Skip to main content









Donation Heart Ribbon

Rounding Up The Usual Suspects At ‘Circustantial Evidence’

A Circus Noir Murder Mystery

KPBS arts reporter Beth Accomando rounds up the usual suspects for a look at 'Circustantial Evidence."

KPBS arts reporter Beth Accomando speaks with the Circus Collective of San Diego about changing perceptions of contemporary circus.


Circustantial Evidence

August 1 and 2 at 8:00 p.m., Glashaus, 1815 Main Street in Barrio Logan

The Circus Collective of San Diego wants to expand awareness of the circus arts through the development and production of original shows such as "Circustantial Evidence: A Circus Noir Murder Mystery."

Where: The Glashaus. What: A ringmaster gone missing. Who: The usual suspects.

There's Anton "The Chef" Peppin. Lola Hornsby. Violet Monroe. Everyone has a motive and everyone suspects each other. It's a classic noir web of deceit, betrayal and intrigue, but this time at a circus.

"I’ve always loved film noir," said Daneille Berg, artistic director of the Circus Collective of San Diego. "I just love old movies and there’s something about the melodramatic, dark, but when it’s pushed to its extreme, kind of comedy [about noir] that suits circus very well because it’s so emotive and just so fun to play with. So when we started thinking about about a film noir and all the different characters we could pull out of it — the femme fatale, the inspector, the villains — it just had so many possibilities."

Berg explained, "We’ll have trapeze, aerial straps, rope, juggling, contortion — so all those kinds of just spectacular performances. But (it's) all woven into a storyline of a kind of down and out detective who stumbles across a circus troupe who’s missing their ringmaster, and he’s trying to solve the case and each performer is a suspect. And it’s a very intimate show. It’s a smaller venue, and we really like that. The audience is right up close, and they get to be involved in trying to solve the whodunit mystery and participate in this way."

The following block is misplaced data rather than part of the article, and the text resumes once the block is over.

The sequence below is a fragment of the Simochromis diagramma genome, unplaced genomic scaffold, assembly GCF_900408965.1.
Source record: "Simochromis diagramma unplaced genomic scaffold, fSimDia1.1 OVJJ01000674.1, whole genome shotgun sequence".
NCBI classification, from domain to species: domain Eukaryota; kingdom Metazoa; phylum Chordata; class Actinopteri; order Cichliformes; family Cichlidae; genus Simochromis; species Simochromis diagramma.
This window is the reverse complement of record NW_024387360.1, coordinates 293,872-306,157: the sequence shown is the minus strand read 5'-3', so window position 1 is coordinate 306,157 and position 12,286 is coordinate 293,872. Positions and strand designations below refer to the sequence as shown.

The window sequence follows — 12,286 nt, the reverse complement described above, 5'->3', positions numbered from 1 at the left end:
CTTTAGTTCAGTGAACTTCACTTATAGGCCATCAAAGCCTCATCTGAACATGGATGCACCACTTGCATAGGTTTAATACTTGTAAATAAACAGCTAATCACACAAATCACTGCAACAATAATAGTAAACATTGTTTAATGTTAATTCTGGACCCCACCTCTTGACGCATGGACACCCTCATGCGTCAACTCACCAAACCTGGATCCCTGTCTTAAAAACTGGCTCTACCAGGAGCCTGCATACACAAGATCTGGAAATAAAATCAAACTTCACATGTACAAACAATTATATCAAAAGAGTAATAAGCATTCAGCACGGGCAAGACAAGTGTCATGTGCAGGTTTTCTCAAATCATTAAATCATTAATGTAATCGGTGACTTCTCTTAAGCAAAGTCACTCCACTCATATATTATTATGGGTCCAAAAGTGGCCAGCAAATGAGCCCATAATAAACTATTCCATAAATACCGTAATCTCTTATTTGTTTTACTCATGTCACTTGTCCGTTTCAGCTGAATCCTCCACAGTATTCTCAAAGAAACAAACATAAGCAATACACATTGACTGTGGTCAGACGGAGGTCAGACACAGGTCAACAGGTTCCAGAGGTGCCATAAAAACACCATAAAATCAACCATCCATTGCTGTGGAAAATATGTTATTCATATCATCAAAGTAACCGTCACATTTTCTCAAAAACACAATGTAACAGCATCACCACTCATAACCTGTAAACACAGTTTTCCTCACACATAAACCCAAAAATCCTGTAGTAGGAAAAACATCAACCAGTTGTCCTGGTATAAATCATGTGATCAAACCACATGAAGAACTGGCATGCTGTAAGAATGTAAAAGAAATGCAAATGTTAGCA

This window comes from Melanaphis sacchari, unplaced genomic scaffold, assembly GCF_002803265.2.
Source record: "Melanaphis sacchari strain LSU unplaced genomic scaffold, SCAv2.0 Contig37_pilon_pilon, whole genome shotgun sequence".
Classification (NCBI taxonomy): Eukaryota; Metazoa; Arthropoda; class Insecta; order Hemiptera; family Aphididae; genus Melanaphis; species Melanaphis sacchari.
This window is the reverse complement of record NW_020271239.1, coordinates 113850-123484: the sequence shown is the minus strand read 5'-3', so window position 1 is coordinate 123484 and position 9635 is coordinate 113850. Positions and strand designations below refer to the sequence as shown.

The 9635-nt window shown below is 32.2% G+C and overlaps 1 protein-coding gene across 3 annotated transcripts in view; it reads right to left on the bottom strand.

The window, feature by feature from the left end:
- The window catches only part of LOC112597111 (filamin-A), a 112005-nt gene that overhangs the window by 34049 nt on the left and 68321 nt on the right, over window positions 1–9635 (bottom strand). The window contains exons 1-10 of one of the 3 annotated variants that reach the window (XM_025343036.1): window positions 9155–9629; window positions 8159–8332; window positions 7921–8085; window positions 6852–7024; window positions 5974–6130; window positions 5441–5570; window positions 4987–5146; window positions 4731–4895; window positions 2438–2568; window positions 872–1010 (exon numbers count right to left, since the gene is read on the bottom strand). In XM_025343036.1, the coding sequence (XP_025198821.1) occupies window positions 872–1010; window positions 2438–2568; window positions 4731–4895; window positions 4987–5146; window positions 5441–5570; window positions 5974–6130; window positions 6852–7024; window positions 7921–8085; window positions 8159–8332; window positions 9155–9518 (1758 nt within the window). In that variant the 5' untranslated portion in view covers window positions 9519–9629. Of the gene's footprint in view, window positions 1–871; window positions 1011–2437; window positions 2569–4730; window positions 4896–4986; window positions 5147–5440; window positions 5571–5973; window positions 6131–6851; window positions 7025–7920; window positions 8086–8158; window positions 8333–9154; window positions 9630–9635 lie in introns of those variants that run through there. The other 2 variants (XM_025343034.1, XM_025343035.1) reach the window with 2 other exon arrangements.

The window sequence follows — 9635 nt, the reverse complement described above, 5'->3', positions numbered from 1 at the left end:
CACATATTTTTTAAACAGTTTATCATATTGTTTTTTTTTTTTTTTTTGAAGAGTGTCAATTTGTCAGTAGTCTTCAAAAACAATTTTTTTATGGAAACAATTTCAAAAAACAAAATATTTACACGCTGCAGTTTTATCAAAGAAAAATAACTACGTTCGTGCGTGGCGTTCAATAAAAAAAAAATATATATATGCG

In recent years the whole concept of circus has changed.

"It’s gone from what most people think of elephants and lions and freak show to being this new contemporary art form that really focuses on exploring the limits of the human ability, physically and emotionally, to connect with an audience. And we’re really excited that Circus collective is part of this growing movement of grass-roots contemporary circus troops that are just really challenging all the old notions of what circus is," Berg said.

One of the collective's performers, Zoe Irvine, had this take on what the group is doing:

"That’s another mission of ours, to realize that circus is theater, circus is dance, and circus can be involved with music. We had live music in our last show.

"We want to create collaborative projects with other kinds of artists as well. The community is being offered something very special, which is an opportunity to see a different kind of circus and on a very local level, which I think a lot of people (who have) given feedback are really surprised that this is going on in their community."

Find out whodunit this Friday and Saturday night at Glashaus with "Circustantial Evidence."

Want more KPBS news?
Find us on Twitter and Facebook, or subscribe to our newsletters.

To view PDF documents, Download Acrobat Reader.